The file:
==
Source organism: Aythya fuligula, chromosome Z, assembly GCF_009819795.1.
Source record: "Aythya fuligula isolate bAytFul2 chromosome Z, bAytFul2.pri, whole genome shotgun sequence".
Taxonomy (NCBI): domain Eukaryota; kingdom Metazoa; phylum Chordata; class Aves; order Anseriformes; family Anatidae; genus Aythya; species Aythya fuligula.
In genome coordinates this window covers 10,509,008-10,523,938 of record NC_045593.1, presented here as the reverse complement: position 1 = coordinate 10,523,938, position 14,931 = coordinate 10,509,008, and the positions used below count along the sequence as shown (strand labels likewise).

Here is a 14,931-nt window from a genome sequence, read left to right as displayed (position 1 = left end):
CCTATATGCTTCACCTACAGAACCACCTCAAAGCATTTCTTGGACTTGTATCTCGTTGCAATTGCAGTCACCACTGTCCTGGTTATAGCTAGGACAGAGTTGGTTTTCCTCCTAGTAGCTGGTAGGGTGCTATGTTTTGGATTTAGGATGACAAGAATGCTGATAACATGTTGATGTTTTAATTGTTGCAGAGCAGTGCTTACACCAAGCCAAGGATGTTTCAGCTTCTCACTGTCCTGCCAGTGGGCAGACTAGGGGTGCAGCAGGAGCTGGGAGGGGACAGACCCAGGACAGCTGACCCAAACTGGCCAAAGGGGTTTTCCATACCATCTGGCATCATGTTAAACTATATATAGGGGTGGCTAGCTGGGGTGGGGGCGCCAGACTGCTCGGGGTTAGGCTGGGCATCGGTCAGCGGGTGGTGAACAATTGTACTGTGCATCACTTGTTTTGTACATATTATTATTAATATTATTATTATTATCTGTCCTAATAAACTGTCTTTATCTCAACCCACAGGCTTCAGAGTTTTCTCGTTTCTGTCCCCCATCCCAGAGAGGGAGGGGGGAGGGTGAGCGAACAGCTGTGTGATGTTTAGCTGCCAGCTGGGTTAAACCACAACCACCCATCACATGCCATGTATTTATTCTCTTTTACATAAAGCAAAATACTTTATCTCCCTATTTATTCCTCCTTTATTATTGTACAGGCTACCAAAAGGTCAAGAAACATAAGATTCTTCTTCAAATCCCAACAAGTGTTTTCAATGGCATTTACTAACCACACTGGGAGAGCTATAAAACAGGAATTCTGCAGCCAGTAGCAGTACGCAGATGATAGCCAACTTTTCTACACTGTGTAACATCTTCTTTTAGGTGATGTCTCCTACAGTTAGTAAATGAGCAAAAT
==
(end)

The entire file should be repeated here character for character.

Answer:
Source organism: Aythya fuligula, chromosome Z, assembly GCF_009819795.1.
Source record: "Aythya fuligula isolate bAytFul2 chromosome Z, bAytFul2.pri, whole genome shotgun sequence".
Taxonomy (NCBI): domain Eukaryota; kingdom Metazoa; phylum Chordata; class Aves; order Anseriformes; family Anatidae; genus Aythya; species Aythya fuligula.
In genome coordinates this window covers 10,509,008-10,523,938 of record NC_045593.1, presented here as the reverse complement: position 1 = coordinate 10,523,938, position 14,931 = coordinate 10,509,008, and the positions used below count along the sequence as shown (strand labels likewise).

Here is a 14,931-nt window from a genome sequence, read left to right as displayed (position 1 = left end):
CCTATATGCTTCACCTACAGAACCACCTCAAAGCATTTCTTGGACTTGTATCTCGTTGCAATTGCAGTCACCACTGTCCTGGTTATAGCTAGGACAGAGTTGGTTTTCCTCCTAGTAGCTGGTAGGGTGCTATGTTTTGGATTTAGGATGACAAGAATGCTGATAACATGTTGATGTTTTAATTGTTGCAGAGCAGTGCTTACACCAAGCCAAGGATGTTTCAGCTTCTCACTGTCCTGCCAGTGGGCAGACTAGGGGTGCAGCAGGAGCTGGGAGGGGACAGACCCAGGACAGCTGACCCAAACTGGCCAAAGGGGTTTTCCATACCATCTGGCATCATGTTAAACTATATATAGGGGTGGCTAGCTGGGGTGGGGGCGCCAGACTGCTCGGGGTTAGGCTGGGCATCGGTCAGCGGGTGGTGAACAATTGTACTGTGCATCACTTGTTTTGTACATATTATTATTAATATTATTATTATTATCTGTCCTAATAAACTGTCTTTATCTCAACCCACAGGCTTCAGAGTTTTCTCGTTTCTGTCCCCCATCCCAGAGAGGGAGGGGGGAGGGTGAGCGAACAGCTGTGTGATGTTTAGCTGCCAGCTGGGTTAAACCACAACCACCCATCACATGCCATGTATTTATTCTCTTTTACATAAAGCAAAATACTTTATCTCCCTATTTATTCCTCCTTTATTATTGTACAGGCTACCAAAAGGTCAAGAAACATAAGATTCTTCTTCAAATCCCAACAAGTGTTTTCAATGGCATTTACTAACCACACTGGGAGAGCTATAAAACAGGAATTCTGCAGCCAGTAGCAGTACGCAGATGATAGCCAACTTTTCTACACTGTGTAACATCTTCTTTTAGGTGATGTCTCCTACAGTTAGTAAATGAGCAAAAT